Urban Bush Women, the wonderful all-female troupe led by choreographer Jawole Willa Jo Zollar, has been making sizzling, ebullient dances about women's lives, especially black women's lives, since 1984. The dances are often topical and are generally imbued with a philosophy of social and political activism, as well as humor – and sometimes rage. For the company's 20th season, Zollar explores and pays homage to one of her important influences, the path-breaking choreographer Pearl Primus.
Walking with Pearl – Africa Diaries (2004) and Walking with Pearl – The Southern Diaries, which premiered in the first of Urban Bush Women's two ADF performances in Reynolds Theater on June 14, incorporate text from Primus' diaries with series of movement sketches. Unfortunately, neither piece is satisfactory as a work of art.
The first problem is that dance is essentially abstract and deals best with realities not well expressed or conveyed in words. Even story ballets are much less about meaning than feeling. For a choreographer to want to harness dance to a heroine's thoughts is understandable, but in order for the attempt to succeed, it would probably work better for the dance to express the feelings underlying the text, rather than forming a background for the spoken words.
The equally great second problem with these two works is that the writing is not stage-worthy. While Primus' observations and comments may have represented fresh thinking at the time they were made, many of them have subsequently become clichés. And while Primus made unusually dynamic use of strong verbs in her private writings used by Zollar for the dance works, there were very few powerful images or poetic phrases. In fact, the only memorable phrase (from The Africa Diaries) concerned "the leopard of rage on my back." Sadly, the dance itself failed to give us that image.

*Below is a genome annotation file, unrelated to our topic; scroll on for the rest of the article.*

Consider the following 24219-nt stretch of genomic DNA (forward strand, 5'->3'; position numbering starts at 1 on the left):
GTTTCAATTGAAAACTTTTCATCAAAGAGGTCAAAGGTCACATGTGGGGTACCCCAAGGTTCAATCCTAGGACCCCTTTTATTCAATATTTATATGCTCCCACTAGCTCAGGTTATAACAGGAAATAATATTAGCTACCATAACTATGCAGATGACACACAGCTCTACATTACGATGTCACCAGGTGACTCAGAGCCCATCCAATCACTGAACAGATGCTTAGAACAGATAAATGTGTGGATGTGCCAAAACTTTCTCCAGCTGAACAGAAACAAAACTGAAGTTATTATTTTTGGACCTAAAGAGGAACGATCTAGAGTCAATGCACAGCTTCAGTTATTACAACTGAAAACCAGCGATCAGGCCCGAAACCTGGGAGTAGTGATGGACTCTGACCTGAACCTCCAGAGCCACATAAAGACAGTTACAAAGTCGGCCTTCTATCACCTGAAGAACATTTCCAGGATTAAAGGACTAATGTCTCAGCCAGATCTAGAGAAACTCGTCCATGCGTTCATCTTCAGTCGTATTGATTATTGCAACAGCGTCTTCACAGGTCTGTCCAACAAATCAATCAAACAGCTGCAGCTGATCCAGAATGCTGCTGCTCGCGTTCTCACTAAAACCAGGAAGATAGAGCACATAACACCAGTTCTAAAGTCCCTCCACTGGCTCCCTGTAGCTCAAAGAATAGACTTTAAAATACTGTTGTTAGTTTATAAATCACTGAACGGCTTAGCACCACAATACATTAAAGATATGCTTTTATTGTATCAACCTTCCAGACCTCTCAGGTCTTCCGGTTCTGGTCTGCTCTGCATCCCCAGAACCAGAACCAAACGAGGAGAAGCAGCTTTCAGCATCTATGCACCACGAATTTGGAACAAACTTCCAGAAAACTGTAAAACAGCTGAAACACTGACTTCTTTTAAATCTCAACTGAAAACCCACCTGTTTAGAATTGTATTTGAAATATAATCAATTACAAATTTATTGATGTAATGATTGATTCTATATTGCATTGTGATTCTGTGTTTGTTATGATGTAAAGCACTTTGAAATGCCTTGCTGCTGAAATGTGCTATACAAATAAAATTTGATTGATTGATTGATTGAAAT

Perhaps the greatest problem with both dance pieces is that they fail to cohere as unified wholes. They have variety, but not unity, in their construction. There is no sense of the absolute necessity of each element. There is no compelling rhythmic force propelling the viewer through a dramatic or emotional course. Instead there's a clunky, stop-and-go action, the result of the works' episodic and fragmentary nature. However, at the end of Southern Diaries, we get a brief taste of what the works could be when three sections flow and fuse, culminating in a final dance of enormous power and fierce beauty. If only Zollar could have resisted diluting its strength with yet more text, those last minutes would have made the entire evening worthwhile.